Jérémy BON will defend his thesis on 12th of December 2018 at 10:30 am on the subject “Résonateurs à ondes acoustiques de volume piégées à très basses températures : Application à l’optomécanique”, realized in FEMTO-ST Institute, under the supervision of Serge Galliou.
The defense will take plac eat the Amphitheatre Jules Haag of ENSMM, in front of a jury composed of Ludovic Bellon, Bernard Bonello, Pierre-François Cohadon, Gianpietro Cagnoli, Bernard Dulmet, Serge Galliou et Roger Bourquin.
For a few years, the Time and Frequency department in FEMTO-ST Insitute has been leading research about the behavior of Bulk Acoustic Wave (BAW) trapped in quartz crystal at cryogenic temperatures (near 4K).
The measured quality factor are around a few billions at few tens of MHz for such temperatures. Acoustical quartz cavities are therefore good candidates for ultrastable cryogenic frequency sources.
The work presented here is in the natural continuation of the research cited above. They aim at strenghtening the interest for quartz crystal, but also to consider alternative solutions with non-piezoelectric material with very-low acoustical losses, for which optical excitation is an option.
The following work can be summed up in three main parts:
– The first part is about the determination of a quartz crystal cut for which an turnover point exists in the frequency-temperature curve in the cryogenic region. Indeed, it is not enough to barely control the temperature in an ultrastable frequency source. Such an turnover point needs to be the operation point for thermal regulation. Searching a compensated cut arose the need for a preliminary measurements campaign of thermal coefficients of elastic coefficients of the material, which were unknown at low temperature.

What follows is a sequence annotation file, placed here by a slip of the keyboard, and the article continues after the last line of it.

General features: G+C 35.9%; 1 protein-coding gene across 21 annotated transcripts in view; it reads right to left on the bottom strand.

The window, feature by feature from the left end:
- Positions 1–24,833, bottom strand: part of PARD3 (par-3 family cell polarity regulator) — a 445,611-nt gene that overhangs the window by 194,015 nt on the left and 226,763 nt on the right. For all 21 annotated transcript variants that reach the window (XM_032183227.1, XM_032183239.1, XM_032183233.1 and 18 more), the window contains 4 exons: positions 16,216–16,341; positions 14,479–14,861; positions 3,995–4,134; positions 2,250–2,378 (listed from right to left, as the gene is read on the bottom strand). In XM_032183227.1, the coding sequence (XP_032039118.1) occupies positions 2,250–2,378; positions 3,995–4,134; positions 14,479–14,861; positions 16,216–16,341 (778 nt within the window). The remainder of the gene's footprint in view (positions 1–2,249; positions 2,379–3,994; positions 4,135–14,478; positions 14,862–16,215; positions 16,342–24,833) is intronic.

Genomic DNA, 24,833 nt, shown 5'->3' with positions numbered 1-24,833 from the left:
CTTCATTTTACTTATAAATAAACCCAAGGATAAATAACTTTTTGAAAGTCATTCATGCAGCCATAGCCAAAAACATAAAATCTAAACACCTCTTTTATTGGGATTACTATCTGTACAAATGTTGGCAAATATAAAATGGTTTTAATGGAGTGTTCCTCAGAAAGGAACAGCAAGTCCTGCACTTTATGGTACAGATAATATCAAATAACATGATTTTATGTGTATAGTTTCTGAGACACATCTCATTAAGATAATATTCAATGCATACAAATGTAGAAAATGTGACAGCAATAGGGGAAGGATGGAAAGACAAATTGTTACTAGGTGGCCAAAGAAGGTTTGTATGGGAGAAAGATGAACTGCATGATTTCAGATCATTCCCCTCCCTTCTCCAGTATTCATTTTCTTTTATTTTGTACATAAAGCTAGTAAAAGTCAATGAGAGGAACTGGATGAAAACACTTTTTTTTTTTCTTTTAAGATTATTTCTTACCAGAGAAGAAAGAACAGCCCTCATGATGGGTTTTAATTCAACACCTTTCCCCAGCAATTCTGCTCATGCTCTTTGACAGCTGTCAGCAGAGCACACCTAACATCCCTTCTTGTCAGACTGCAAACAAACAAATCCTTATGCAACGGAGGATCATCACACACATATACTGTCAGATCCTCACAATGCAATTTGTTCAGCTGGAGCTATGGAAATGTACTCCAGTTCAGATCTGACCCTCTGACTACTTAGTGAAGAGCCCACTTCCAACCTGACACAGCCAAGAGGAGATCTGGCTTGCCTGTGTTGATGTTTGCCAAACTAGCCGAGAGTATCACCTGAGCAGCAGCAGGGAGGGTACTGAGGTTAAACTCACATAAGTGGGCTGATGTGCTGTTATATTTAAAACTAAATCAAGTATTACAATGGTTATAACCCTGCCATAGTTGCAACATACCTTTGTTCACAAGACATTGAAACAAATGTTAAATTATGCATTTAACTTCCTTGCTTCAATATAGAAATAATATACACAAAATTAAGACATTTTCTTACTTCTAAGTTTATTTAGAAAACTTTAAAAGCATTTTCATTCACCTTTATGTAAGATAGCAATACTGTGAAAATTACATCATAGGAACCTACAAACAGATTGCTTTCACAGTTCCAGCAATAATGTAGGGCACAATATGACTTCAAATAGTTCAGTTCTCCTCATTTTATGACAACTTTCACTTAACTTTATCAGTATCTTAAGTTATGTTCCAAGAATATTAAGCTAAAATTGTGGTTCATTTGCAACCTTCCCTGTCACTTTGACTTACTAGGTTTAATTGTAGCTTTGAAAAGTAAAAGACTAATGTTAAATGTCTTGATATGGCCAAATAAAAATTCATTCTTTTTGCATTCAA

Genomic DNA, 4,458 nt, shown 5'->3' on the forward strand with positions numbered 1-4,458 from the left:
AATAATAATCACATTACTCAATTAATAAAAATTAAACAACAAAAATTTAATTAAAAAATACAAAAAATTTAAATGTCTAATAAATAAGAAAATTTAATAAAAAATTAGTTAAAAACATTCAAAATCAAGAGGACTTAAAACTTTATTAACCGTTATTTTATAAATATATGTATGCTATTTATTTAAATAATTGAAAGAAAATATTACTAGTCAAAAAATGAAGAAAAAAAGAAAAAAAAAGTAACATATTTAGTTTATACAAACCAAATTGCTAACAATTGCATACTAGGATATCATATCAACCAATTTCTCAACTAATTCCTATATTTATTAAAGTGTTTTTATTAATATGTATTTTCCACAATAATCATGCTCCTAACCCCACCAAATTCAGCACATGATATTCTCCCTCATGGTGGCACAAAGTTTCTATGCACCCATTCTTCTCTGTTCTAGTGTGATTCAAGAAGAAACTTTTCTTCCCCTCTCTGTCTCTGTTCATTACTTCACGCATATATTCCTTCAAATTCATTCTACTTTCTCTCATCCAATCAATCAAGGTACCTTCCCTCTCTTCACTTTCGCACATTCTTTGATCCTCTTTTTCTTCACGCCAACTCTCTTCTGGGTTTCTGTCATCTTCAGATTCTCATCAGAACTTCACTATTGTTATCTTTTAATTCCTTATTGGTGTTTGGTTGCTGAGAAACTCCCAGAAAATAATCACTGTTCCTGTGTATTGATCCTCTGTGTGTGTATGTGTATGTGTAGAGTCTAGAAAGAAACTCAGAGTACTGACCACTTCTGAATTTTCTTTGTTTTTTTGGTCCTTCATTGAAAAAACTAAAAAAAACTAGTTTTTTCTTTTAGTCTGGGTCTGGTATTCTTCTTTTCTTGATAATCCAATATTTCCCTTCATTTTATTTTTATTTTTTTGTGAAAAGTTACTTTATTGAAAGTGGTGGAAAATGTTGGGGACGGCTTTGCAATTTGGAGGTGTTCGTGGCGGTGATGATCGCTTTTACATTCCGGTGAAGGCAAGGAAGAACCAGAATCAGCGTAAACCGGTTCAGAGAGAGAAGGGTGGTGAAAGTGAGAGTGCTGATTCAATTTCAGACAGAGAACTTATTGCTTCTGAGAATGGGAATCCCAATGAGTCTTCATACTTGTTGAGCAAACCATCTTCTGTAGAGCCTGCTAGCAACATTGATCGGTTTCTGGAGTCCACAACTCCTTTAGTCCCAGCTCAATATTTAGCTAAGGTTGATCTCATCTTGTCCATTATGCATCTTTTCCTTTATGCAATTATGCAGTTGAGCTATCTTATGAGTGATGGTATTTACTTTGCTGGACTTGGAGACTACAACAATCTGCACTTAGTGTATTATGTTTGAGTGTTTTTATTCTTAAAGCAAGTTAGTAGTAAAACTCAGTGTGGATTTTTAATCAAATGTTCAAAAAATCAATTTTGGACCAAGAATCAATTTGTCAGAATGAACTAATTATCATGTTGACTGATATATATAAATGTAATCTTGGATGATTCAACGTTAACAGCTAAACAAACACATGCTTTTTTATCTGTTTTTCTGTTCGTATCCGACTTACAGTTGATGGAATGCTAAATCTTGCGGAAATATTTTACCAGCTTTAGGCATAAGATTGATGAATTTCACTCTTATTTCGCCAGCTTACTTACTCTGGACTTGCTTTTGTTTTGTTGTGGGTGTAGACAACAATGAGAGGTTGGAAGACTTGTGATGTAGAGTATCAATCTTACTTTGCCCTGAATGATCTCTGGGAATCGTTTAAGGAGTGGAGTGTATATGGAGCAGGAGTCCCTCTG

It was then possible, based on these coefficients, to calculate and even realize a cut fulfilling the required condition.
– The second part had the objetive to demonstrate conceptually that using a quartz acoustical cavity as an optical cavity was feasable. In its basic scheme, a BAW quartz resonator is plano-convex (to ensure the trapping of the acoustic wave) and has electrodes (metal-made to ensure electrical excitation) deposited on each face. It has been demonstrated, both theoretically and experimentally, that such a geometry works fine as an optical cavity, with its corresponding advantages and limitations. This scheme is used for the optomechanical coupling discussed in the third part and constitutes the very base for more efficient optomechanical devices.
– The third part is dedicated to the evaluation of how efficient will such devices be while functioning at cryogenic temperature. A theoretical quantitication of the optomechanical coupling that these cavities might reach is also presented.
Producing an optomechanical cavity will allow avoiding the physical constraints imposed by the use of a cryogenerator and will open the way to the study of non-piezoelectric material with very low mechanical losses, similar or even lower than that of quartz.
This kind of experimentation also answers to the needs of other research teams working on quantum optomechanics or hybrid quantum systems (LKB, UWA, …) with which collaborations are currently being held.